For the church, the most difficult criticism has arisen from within, from false professors who once claimed to support it and its leaders. Paul came to know the disappointment and distress of being torn down when his detractors at Philippi assailed him even while he sat in prison. But he is a model of how one can rise above such pain and discouragement.

Paul’s main detractors (Phil. 1:15) were his fellow preachers who proclaimed the same gospel as he did. They were not at odds with him over doctrine but over personal matters. Paul’s detractors were envious of his ministry gifts and the way God had blessed his efforts with many converts and numerous churches.

Contending with the detractors at Philippi was not a completely new trial for Paul. He had previously learned patience in dealing with the letdowns caused by other supposed supporters (see 2 Tim. 1:15; 4:16). Now his opponents were testing his patience to the extreme as they sought to destroy his credibility with his supporters.

The detractors’ tactics might have unsettled the faith of some in the churches, but not Paul’s confidence. He stood up to all the unpleasantness with joy because, as our verse indicates, he knew the cause of Christ was still being advanced.

Paul’s exemplary behavior under fire provides an obvious lesson for us: no amount of false and unfair criticism should steal our joy in Christ and His gospel. And we can keep rejoicing if we, like Paul, stay devoted to our top priority, proclaiming and glorifying the name of Christ.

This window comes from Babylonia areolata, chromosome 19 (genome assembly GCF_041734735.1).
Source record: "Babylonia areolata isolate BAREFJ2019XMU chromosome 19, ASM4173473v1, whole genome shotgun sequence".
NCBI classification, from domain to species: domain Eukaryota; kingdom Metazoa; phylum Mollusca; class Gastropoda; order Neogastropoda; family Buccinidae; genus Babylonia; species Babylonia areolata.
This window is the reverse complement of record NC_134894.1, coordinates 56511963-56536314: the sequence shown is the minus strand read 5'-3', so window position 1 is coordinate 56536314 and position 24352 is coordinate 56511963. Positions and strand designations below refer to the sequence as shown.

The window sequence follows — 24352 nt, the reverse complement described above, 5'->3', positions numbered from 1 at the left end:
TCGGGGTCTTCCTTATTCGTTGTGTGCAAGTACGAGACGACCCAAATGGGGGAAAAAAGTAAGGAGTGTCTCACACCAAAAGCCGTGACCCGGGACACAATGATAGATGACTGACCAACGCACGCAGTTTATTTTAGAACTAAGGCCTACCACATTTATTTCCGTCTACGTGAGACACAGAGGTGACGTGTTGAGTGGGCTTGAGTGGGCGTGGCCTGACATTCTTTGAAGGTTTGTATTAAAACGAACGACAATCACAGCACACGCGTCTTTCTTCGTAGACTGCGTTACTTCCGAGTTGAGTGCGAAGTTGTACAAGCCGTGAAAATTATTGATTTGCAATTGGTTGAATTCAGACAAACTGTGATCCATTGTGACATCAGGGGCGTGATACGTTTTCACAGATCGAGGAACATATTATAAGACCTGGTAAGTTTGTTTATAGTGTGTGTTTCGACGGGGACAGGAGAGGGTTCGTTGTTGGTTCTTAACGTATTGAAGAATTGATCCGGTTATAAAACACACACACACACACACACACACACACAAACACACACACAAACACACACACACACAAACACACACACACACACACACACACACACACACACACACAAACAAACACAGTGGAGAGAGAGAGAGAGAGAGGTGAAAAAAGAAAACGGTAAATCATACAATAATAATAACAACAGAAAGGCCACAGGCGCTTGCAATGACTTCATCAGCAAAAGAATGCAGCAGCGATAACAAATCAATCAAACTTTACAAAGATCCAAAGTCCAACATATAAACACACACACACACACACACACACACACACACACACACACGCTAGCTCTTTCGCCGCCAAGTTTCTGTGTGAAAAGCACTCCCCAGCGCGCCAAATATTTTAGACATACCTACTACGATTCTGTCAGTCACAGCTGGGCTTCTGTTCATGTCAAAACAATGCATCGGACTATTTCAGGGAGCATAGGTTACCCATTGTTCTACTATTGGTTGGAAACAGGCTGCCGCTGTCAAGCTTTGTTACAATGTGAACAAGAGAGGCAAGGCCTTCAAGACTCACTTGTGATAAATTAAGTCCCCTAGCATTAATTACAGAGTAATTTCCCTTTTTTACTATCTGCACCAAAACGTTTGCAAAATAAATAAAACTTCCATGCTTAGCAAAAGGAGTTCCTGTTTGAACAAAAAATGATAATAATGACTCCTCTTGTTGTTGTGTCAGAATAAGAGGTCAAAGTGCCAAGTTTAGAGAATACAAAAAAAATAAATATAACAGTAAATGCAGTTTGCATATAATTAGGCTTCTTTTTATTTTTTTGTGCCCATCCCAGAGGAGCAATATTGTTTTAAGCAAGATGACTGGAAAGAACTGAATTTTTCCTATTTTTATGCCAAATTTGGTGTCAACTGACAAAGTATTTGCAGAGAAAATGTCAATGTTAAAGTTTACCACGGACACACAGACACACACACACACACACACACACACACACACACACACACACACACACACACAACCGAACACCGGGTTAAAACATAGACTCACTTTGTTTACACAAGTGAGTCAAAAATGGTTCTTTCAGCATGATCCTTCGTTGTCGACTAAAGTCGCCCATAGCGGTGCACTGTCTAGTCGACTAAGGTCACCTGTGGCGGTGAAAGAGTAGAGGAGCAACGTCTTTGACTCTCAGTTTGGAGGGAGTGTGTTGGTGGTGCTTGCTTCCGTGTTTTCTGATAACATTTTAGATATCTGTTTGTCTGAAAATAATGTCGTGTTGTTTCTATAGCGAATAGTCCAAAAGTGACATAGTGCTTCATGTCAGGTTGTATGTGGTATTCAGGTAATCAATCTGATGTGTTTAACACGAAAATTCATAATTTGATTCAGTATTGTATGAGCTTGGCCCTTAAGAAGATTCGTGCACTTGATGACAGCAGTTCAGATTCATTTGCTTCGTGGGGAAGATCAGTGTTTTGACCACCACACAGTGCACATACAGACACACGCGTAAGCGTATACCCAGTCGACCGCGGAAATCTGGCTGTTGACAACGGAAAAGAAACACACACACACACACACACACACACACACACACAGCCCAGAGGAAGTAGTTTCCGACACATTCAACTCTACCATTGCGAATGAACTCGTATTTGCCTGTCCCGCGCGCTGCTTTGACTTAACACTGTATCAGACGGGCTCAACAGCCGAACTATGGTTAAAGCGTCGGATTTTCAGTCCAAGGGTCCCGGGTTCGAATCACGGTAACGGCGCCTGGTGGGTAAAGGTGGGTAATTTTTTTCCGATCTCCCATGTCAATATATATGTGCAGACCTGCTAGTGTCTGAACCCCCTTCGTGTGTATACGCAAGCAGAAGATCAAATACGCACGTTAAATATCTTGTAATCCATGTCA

Suggestions for Prayer: Thank the Lord that the gospel and its power are strong enough to overcome any amount of jealous detraction. Pray that you would stay focused on gospel priorities.

For Further Study: Read Nehemiah 4–6. How did Nehemiah deal with the detractors to his work? ✧ What was the eventual outcome (6:16)?[1]

1:18 Paul refuses to be downcast by the wrong motives of some. Christ is being preached by both groups, and that is for him a great cause for rejoicing.

It is remarkable that under such difficult circumstances, Paul does not feel sorry for himself or seek the sympathy of others. Rather he is filled with the joy of the Lord and encourages his readers to rejoice also.[2]

18a. What then? or “What really matters?” Only that in every way, whether in pretense or in truth, Christ is being proclaimed, and in this I rejoice. Paul’s self-forgetfulness excites affectionate admiration. We love him all the more for having written this beautiful passage. Sensitive soul though he was, he does not begin to pity himself because certain jealous preachers were trying to win applause at his expense. What really matters to him is not what they are doing to him but what they are doing for the gospel. But is it possible, then, that such selfish individuals can render service to the gospel in any way? Yes, for it must be borne in mind that those who hear them do not know what Paul knows. The listeners hear only the good preaching. They do not see the bad motive. What matters then is that in every way, that is, whether in pretense—as by those who know how to cover up their selfish ambition—or in truth—as by those whose sole aim is actually the glorification of their Lord and Savior—Christ is proclaimed. In this, says Paul, I rejoice (see also 1:25; 2:2, 17, 18, 28, 29; 3:1; 4:1, 4, 10). It would seem that the apostle’s joy is so great that it crowds out every other consideration.